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AWARD WINNING AUTHOR

Writing in the Sunshine. Writing in the Shadows.


Wednesday, 6 June 2012

When you live by the Sea ...


Apparently, Cardiff has the largest population of seagulls in the world.  Yes, I know what you're thinking, the same as me.  How do they know?  They are certainly a feature of life, if you live on the coast.  They’ve even earned honourable mention on my website, as the soundtrack to walks on the beach.  The sight of the birds gliding in the air currents and the haunting cry when they are flying is high on the list of favourite evocative sights and sounds.  When you live with them though, you learn about their other habits, and I'm not just talking about mess on the washing.  Those fierce bills make short work of black rubbish sacks, and their persistent cawing when they are displeased or defending their nests is a long way from the call when they are flying.  Unfortunately, that is the noise you hear the most if you have them inhabiting your chimney pots.  It’s a work of art too, to watch one unpack a whole litter bin, to get to the half eaten sandwich at the bottom.  They must have a really acute sense of smell.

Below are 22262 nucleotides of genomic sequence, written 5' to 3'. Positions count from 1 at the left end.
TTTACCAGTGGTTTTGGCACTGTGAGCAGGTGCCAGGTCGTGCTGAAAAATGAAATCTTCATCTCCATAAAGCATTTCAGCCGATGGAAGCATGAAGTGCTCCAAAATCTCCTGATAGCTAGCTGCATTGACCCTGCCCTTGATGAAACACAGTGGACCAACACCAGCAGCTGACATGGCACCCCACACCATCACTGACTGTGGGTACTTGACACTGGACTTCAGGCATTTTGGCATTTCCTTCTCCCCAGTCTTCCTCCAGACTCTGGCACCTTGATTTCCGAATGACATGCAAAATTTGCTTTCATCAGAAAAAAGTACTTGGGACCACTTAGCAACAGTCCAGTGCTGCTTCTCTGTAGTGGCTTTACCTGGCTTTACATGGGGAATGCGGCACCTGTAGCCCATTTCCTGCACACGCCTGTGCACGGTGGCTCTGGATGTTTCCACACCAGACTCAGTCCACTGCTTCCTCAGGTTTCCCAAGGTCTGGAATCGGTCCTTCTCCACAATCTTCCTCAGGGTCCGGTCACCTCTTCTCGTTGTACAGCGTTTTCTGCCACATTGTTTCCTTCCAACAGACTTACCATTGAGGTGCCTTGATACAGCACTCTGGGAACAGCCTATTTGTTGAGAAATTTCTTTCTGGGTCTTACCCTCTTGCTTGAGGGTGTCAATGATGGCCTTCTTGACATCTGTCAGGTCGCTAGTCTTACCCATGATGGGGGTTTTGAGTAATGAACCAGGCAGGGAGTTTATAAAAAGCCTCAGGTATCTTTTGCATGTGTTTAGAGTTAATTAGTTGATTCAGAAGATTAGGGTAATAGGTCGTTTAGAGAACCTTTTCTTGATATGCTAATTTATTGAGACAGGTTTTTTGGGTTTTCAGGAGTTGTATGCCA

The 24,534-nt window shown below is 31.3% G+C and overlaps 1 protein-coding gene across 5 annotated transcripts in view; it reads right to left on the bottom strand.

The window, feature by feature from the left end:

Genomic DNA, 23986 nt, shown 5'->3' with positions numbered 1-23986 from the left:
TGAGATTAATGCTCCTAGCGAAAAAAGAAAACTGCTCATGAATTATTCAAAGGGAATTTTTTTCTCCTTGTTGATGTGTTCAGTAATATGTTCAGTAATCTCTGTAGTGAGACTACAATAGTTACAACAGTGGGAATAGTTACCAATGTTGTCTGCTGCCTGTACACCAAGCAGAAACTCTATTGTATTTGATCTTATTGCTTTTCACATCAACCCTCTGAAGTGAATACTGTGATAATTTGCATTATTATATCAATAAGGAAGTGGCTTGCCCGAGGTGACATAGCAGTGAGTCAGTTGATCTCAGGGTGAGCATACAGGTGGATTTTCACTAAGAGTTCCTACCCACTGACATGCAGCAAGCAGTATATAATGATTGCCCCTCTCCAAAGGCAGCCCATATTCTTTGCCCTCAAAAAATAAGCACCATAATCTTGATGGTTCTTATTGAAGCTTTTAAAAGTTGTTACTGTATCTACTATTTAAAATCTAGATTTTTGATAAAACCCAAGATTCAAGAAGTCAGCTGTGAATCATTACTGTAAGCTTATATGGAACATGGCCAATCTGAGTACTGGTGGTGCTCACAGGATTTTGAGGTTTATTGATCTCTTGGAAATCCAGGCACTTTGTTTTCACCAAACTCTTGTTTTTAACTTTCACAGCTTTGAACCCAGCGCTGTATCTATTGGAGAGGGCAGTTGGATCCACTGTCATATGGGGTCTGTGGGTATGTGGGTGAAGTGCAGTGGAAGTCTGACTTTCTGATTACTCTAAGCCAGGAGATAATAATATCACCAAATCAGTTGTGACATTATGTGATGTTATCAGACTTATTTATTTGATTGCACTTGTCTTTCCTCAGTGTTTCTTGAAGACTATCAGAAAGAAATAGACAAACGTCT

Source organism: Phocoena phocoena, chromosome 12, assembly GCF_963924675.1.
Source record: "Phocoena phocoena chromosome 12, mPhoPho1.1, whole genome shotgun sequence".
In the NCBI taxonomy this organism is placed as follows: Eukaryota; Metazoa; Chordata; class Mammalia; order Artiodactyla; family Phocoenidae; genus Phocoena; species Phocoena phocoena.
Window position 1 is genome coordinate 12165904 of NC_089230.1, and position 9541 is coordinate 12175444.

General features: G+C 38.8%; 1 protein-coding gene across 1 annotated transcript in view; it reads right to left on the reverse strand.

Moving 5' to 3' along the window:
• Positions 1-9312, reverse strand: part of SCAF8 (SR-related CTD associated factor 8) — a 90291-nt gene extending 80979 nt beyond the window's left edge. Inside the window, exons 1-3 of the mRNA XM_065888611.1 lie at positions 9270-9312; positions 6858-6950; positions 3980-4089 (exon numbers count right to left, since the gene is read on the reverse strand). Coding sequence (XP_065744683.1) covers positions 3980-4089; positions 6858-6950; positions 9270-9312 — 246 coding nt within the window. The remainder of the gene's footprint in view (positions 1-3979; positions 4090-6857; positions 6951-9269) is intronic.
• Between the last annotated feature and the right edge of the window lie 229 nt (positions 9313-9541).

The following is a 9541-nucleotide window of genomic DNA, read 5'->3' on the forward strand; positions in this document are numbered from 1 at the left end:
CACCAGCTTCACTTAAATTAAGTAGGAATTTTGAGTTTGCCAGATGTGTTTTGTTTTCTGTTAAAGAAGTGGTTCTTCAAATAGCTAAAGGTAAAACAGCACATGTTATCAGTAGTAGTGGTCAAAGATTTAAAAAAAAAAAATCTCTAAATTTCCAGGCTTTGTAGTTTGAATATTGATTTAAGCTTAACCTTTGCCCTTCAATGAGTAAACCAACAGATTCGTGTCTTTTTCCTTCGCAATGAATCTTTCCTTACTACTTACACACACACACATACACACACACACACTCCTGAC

Then there are the babies.  I never realized that they have juvenile plumage that is completely different from the adult bird -- speckled brown and white, and a thin piping cry that lets you know when you have a new arrival on the roof.  They are very funny to watch when they are learning to fly, running along flapping their wings and jumping like a lot of small boys holding their arms out and pretending to be aeroplanes.  I remember a few summers ago, when one of the babies ran a little too far, while experimenting, and  fell off the roof. Or it may be that pushing the adolescent out into the world is part of the growing up process?  Maybe mum was just fed up with having a stroppy teenager around, eating her out of nest and chimney pot.  Baby wandered about in the street for a couple of days, anxiously watched over by the occupants of at least 20 houses, until he got the idea of what his wings were for.  Mum and Dad patrolled diligently to see off any threats. (Yes -- male seagulls seem to be wings-on parents).  Then one day he got the hang of it, and was off.  I think that similar experiences may be the origins of alarming stories of people being attacked by gulls in their gardens.  Luckily we’ve never experienced that. The noise they make is enough to keep me away from any errant offspring.  
But when the sky is blue, and cloudless, sitting watching the gulls floating on air currents, that’s one of life's simple pleasures.

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